London’s Transport System Redesigns Status Screens To Improve Viewing Experience
September 20, 2019 by Dave Haynes
I can’t find the official word from Transport for London but have now seen a couple of separate references to that city’s mass transport system testing what I would say are improved status update screens on the Underground system.
The information layout and presentation on 400 or so Electronic Service Update Boards (ESUBs) across the subway network are being redesigned to make the screens easier to read, particularly for passengers rushing by and wanting only to glance.
The simplified design uses larger fonts and less information, localizing the information to that station and connecting lines, instead of showing everything in much smaller type.
“We are always looking at how we can improve our digital signage to make it clearer and more tailored for our customers,” Ben Gammon, Head of Digital at Transport for London, told the London-centric blog IanVisits. “This new layout of our Electronic Service Update Boards will help make it easier to see whether lines which serve their specific station are affected by any delays or planned closures. We expect all signs on the Tube network to be updated in the coming weeks, starting with the Jubilee line, and the new layout will also be introduced across other TfL services later this year.”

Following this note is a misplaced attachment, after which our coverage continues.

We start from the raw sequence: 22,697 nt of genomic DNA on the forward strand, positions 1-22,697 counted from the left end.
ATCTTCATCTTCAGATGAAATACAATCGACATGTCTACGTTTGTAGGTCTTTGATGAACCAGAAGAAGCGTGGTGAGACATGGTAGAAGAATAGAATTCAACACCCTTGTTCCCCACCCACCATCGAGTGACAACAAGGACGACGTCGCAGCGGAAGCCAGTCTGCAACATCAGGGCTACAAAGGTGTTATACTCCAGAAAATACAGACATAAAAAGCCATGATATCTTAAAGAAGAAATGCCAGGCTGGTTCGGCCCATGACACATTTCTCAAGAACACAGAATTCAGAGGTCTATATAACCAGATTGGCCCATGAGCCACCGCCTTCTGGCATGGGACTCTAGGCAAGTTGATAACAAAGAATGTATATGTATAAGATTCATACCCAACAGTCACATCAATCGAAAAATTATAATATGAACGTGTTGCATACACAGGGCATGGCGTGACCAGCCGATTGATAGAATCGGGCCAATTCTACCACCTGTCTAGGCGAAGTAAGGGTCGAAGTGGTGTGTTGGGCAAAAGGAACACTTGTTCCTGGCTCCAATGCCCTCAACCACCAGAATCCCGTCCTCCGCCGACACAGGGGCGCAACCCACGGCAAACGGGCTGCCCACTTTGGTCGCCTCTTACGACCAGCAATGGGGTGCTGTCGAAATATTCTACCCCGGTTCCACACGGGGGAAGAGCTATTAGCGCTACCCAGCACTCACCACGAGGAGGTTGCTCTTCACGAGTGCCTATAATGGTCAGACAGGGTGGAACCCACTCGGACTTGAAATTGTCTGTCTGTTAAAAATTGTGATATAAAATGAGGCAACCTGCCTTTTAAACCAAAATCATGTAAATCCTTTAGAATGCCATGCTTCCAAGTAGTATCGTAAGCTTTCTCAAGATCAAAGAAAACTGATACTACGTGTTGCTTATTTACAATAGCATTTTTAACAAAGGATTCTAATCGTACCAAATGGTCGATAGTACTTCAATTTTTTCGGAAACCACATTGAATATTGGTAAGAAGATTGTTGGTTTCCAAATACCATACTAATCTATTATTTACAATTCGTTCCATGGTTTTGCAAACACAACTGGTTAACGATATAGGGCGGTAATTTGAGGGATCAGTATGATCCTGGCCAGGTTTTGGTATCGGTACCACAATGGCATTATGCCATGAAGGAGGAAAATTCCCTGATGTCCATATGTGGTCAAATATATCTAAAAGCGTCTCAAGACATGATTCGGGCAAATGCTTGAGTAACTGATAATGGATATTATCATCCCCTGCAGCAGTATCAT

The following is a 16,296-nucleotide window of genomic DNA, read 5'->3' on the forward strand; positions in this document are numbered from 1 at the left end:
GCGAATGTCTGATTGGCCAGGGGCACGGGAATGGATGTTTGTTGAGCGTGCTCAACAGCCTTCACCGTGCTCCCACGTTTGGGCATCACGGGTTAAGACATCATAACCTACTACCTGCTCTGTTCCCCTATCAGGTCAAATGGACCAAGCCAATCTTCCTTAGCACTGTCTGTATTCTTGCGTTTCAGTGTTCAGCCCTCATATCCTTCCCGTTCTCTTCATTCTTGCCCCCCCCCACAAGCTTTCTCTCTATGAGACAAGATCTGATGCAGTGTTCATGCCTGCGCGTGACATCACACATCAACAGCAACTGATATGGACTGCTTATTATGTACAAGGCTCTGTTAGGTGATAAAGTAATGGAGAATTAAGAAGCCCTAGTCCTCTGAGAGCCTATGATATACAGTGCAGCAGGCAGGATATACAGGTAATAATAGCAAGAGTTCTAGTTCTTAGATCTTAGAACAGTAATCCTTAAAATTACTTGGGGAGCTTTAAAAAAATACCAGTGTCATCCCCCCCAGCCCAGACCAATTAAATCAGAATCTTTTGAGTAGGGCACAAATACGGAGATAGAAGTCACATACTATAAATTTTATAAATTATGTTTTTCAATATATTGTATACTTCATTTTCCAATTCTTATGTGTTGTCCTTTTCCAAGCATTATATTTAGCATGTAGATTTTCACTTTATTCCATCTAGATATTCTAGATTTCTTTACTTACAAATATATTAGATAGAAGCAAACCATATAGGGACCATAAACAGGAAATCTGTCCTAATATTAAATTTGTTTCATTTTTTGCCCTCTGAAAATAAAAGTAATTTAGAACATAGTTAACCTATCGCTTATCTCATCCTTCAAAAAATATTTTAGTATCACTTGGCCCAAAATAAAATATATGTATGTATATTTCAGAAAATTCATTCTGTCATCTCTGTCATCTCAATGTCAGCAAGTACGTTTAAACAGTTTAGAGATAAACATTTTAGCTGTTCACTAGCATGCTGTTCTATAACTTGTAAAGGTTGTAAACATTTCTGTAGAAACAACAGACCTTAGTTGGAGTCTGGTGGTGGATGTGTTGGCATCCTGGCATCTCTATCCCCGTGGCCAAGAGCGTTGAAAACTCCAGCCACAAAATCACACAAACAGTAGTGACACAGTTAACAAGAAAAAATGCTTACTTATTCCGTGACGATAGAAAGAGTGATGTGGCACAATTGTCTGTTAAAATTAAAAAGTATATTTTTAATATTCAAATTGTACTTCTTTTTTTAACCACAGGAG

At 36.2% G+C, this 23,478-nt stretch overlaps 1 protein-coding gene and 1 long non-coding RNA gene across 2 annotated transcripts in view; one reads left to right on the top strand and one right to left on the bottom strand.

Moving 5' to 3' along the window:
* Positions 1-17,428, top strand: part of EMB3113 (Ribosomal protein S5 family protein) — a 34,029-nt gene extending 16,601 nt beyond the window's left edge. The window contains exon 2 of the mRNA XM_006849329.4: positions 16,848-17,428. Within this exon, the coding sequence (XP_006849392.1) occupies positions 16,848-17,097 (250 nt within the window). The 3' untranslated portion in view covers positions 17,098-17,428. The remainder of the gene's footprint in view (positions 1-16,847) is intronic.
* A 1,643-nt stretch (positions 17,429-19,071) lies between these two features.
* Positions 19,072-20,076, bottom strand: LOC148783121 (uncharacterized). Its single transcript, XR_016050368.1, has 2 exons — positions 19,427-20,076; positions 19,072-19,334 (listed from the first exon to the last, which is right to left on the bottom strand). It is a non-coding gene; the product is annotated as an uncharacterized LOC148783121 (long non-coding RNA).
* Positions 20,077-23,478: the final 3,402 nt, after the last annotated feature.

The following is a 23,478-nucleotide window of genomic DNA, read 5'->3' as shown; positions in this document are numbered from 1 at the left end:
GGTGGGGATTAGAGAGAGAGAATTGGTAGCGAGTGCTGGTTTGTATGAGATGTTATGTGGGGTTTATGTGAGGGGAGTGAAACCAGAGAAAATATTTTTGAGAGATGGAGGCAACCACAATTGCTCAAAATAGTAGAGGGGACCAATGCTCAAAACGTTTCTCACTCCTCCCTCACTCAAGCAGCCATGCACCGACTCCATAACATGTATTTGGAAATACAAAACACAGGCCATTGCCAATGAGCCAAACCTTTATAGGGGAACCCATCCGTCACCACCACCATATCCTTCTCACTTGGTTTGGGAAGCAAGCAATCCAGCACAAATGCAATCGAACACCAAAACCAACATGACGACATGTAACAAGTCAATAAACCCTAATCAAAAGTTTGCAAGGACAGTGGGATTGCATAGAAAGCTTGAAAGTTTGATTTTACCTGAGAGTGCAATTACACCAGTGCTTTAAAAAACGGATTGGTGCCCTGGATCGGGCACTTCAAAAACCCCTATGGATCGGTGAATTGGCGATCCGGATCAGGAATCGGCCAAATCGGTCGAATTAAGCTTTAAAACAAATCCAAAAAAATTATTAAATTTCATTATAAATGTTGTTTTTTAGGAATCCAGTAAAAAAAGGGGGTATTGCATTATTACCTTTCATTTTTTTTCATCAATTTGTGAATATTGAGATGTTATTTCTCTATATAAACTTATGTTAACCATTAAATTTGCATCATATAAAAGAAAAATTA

Big improvement and a lesson for content designers and solutions providers. At least a couple of things are at play in a scenario like a subway station:
1 – People are on the move and want to glance, not stop for a long, leisurely read. That means big fonts and limited information. The same could be said for many digital signage and digital OOH scenarios.
2 – Forcing people to stop and read, and potentially huddle around these things, may easily create an obstruction and hazard in places where people are hurrying in and out. Station operators want people flowing in and out in entrances and other chokepoints, not forming little crowds around screens.